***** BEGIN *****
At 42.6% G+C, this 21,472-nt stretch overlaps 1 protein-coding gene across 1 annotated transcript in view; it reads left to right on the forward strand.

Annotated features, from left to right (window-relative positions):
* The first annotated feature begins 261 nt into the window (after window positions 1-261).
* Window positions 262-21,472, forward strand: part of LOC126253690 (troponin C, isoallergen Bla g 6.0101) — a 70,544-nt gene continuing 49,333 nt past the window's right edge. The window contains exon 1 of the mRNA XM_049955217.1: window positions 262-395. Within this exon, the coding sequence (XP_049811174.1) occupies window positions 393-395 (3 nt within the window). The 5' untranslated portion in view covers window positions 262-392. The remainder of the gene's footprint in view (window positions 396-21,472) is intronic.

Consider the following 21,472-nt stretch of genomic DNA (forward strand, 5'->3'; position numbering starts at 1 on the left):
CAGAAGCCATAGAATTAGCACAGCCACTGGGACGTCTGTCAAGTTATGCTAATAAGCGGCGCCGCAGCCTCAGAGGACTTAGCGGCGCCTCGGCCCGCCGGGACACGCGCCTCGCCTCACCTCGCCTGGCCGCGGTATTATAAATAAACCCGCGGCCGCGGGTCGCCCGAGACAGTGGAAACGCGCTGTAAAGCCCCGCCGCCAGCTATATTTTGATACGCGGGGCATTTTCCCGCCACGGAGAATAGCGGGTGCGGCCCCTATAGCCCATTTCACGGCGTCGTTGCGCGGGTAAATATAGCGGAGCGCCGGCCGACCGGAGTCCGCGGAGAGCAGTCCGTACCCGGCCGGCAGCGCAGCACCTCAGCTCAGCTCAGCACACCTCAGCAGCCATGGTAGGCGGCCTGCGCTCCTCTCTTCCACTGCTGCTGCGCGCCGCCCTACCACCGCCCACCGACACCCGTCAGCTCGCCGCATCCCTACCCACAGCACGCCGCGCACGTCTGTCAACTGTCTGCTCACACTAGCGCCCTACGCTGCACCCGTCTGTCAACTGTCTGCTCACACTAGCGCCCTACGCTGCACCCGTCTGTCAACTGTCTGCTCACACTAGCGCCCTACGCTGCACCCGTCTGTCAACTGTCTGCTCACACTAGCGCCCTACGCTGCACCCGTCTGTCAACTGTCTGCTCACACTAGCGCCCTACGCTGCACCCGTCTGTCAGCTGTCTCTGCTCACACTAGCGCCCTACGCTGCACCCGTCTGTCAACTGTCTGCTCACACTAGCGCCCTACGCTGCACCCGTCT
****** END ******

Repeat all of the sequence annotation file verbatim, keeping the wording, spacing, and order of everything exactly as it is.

At 42.6% G+C, this 21,472-nt stretch overlaps 1 protein-coding gene across 1 annotated transcript in view; it reads left to right on the forward strand.

Annotated features, from left to right (window-relative positions):
* The first annotated feature begins 261 nt into the window (after window positions 1-261).
* Window positions 262-21,472, forward strand: part of LOC126253690 (troponin C, isoallergen Bla g 6.0101) — a 70,544-nt gene continuing 49,333 nt past the window's right edge. The window contains exon 1 of the mRNA XM_049955217.1: window positions 262-395. Within this exon, the coding sequence (XP_049811174.1) occupies window positions 393-395 (3 nt within the window). The 5' untranslated portion in view covers window positions 262-392. The remainder of the gene's footprint in view (window positions 396-21,472) is intronic.

Consider the following 21,472-nt stretch of genomic DNA (forward strand, 5'->3'; position numbering starts at 1 on the left):
CAGAAGCCATAGAATTAGCACAGCCACTGGGACGTCTGTCAAGTTATGCTAATAAGCGGCGCCGCAGCCTCAGAGGACTTAGCGGCGCCTCGGCCCGCCGGGACACGCGCCTCGCCTCACCTCGCCTGGCCGCGGTATTATAAATAAACCCGCGGCCGCGGGTCGCCCGAGACAGTGGAAACGCGCTGTAAAGCCCCGCCGCCAGCTATATTTTGATACGCGGGGCATTTTCCCGCCACGGAGAATAGCGGGTGCGGCCCCTATAGCCCATTTCACGGCGTCGTTGCGCGGGTAAATATAGCGGAGCGCCGGCCGACCGGAGTCCGCGGAGAGCAGTCCGTACCCGGCCGGCAGCGCAGCACCTCAGCTCAGCTCAGCACACCTCAGCAGCCATGGTAGGCGGCCTGCGCTCCTCTCTTCCACTGCTGCTGCGCGCCGCCCTACCACCGCCCACCGACACCCGTCAGCTCGCCGCATCCCTACCCACAGCACGCCGCGCACGTCTGTCAACTGTCTGCTCACACTAGCGCCCTACGCTGCACCCGTCTGTCAACTGTCTGCTCACACTAGCGCCCTACGCTGCACCCGTCTGTCAACTGTCTGCTCACACTAGCGCCCTACGCTGCACCCGTCTGTCAACTGTCTGCTCACACTAGCGCCCTACGCTGCACCCGTCTGTCAACTGTCTGCTCACACTAGCGCCCTACGCTGCACCCGTCTGTCAGCTGTCTCTGCTCACACTAGCGCCCTACGCTGCACCCGTCTGTCAACTGTCTGCTCACACTAGCGCCCTACGCTGCACCCGTCT